UN experts begin assessment of effects of Fukushima nuclear accident

Destroyed Fukushima Daiichi Nuclear Power Plant. Photo: UNSCEAR/Wolfgang Weiss

30 January 2012 – Sixty international experts assessing the radiation exposures and health effects resulting from the accident at the Fukushima Daiichi nuclear power plant in Japan last March kicked off a week-long meeting today in Vienna.

“We are putting together a jigsaw puzzle, evaluating the exposures of the general public, of workers, and radiation effects, and looking for the missing pieces,” said Wolfgang Weiss, Chair of the UN Scientific Committee on the Effects of Atomic Radiation (UNSCEAR).

The power plant was damaged following a massive earthquake and tsunami on 11 March 2011 that knocked out water cooling systems at the plant, contaminating air, water, plants and animals with radioacA preliminary report will be provided to UNSCEAR’s annual meeting, to be held between 21 to 25 May, and a final report to the UN General Assembly in 2013.tive plumes dozens of kilometres from the site.

This week’s meeting will explore where there are critical gaps in the data that are available, where additional focus is required, and how to ensure the quality and reliability of what the assessment is based on, according to Mr. Weiss.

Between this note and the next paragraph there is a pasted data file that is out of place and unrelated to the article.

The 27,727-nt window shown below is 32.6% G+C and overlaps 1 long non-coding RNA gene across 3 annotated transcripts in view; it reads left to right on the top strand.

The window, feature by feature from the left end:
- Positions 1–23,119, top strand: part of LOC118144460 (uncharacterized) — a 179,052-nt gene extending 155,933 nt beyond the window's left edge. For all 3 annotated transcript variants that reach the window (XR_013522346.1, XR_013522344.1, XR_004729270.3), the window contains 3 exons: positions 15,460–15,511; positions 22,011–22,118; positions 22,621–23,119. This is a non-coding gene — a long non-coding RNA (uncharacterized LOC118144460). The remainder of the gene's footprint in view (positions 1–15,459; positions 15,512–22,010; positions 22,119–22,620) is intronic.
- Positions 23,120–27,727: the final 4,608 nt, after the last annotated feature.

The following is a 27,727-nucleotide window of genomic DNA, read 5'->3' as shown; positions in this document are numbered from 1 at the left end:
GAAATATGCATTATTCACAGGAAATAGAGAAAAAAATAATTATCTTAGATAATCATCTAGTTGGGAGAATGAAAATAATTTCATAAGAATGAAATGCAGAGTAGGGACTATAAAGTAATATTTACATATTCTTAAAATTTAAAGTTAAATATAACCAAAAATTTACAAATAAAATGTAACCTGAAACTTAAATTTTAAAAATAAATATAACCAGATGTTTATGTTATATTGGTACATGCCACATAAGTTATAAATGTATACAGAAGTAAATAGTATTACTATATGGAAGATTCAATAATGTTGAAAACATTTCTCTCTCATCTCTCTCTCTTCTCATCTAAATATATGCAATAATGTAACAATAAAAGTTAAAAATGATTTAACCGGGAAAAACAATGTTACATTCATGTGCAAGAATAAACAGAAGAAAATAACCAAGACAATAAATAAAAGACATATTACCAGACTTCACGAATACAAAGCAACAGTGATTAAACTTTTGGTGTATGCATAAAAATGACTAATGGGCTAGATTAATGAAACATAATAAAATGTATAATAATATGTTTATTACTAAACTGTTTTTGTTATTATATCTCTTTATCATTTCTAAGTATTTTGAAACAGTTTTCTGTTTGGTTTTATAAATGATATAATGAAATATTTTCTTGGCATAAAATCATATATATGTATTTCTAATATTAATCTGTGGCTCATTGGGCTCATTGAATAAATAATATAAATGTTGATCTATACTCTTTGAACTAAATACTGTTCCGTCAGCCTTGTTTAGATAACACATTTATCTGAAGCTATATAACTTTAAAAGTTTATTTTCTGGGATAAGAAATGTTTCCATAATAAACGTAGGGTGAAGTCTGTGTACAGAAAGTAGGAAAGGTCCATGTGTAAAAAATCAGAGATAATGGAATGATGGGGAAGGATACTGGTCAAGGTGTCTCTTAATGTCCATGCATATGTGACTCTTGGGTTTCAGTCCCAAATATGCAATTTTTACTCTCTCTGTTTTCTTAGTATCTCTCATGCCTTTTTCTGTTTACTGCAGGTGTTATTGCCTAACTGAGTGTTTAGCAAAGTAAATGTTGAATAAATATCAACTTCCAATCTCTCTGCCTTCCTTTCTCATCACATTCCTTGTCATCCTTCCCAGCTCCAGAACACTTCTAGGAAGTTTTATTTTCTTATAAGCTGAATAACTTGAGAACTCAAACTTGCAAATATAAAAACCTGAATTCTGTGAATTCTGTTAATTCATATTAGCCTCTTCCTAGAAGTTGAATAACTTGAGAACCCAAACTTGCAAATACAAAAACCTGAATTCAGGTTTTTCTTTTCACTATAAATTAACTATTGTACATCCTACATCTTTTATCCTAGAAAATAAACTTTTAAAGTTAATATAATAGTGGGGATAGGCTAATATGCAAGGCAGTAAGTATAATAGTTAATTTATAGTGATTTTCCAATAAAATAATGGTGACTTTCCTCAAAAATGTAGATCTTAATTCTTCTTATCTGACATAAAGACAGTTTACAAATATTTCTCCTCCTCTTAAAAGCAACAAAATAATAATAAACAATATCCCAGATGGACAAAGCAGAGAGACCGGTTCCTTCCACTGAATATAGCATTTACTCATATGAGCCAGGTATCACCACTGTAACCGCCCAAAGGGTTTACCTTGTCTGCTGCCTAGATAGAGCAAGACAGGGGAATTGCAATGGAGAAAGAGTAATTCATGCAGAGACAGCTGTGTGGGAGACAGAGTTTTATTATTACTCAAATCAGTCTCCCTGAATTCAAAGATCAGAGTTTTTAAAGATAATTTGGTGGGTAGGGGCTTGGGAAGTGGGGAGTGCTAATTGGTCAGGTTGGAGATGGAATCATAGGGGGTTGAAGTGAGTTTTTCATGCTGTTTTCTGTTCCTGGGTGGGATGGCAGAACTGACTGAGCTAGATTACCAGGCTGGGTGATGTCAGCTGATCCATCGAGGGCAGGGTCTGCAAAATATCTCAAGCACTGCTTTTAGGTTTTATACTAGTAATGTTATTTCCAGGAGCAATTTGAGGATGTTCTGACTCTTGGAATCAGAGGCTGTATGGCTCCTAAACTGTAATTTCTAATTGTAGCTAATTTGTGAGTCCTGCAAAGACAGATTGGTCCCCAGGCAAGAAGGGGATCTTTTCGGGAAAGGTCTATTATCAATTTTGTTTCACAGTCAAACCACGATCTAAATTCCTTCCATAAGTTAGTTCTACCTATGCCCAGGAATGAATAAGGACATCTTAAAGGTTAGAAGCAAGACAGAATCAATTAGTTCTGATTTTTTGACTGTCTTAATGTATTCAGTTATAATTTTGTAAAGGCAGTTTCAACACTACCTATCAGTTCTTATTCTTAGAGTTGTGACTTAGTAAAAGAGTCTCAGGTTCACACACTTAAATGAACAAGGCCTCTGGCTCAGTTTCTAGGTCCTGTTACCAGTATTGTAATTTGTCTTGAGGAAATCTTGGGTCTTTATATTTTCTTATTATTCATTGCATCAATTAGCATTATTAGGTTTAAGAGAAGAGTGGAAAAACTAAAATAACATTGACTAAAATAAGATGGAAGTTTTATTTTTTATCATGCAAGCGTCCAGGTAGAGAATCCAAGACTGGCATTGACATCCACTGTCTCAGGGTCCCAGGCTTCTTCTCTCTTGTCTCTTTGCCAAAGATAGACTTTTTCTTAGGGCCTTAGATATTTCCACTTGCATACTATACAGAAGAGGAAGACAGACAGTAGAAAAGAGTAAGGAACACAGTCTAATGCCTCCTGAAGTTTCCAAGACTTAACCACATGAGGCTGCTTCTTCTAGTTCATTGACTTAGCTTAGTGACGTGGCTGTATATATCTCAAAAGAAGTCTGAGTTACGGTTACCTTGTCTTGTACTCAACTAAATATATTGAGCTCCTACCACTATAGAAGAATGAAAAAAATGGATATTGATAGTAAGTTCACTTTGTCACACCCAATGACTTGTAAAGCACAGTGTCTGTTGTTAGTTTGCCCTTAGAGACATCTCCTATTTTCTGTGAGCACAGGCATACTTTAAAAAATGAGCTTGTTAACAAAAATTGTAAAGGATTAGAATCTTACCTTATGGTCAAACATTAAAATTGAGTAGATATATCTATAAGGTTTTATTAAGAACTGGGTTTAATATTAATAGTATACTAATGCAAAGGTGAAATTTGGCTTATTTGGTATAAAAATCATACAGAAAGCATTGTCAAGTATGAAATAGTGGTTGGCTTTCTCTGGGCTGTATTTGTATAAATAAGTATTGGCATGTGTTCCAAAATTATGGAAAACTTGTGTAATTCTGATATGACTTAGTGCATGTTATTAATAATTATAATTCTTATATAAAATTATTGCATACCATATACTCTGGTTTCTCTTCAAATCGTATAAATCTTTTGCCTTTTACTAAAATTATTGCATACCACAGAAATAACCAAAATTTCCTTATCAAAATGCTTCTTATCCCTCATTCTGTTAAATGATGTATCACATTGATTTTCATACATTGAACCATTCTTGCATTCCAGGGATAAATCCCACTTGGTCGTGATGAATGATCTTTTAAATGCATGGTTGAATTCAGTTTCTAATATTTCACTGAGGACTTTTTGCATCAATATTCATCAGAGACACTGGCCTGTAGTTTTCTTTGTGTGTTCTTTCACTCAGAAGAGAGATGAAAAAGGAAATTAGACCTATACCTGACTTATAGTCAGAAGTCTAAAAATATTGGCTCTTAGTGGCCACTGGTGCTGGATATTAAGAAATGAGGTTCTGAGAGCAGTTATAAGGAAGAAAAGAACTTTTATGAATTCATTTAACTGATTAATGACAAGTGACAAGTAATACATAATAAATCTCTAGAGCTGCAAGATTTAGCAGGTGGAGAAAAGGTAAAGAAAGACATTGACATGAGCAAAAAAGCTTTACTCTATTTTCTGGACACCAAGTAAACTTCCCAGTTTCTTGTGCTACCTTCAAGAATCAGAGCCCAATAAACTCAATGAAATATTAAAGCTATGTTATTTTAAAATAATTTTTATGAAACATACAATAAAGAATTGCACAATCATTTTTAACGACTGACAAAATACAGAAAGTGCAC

Japan is providing data to the Committee together with input from the UN Food and Agriculture Organization (FAO), the World Meteorological Organization (WMO), the Preparatory Commission for the Comprehensive Nuclear-Test-Ban Treaty Organization, the World Health Organization (WHO) and the International Atomic Energy Agency (IAEA).

A preliminary report will be provided to UNSCEAR’s annual meeting, to be held between 21 to 25 May, and a final report to the UN General Assembly in 2013.

Established in 1955, UNSCEAR is tasked with undertaking broad reviews of the sources of ionizing radiation and the effects on human health and the environment.

Its assessments provide a scientific foundation for UN agencies and governments to formulate standards and programmes for protection against ionizing radiation.


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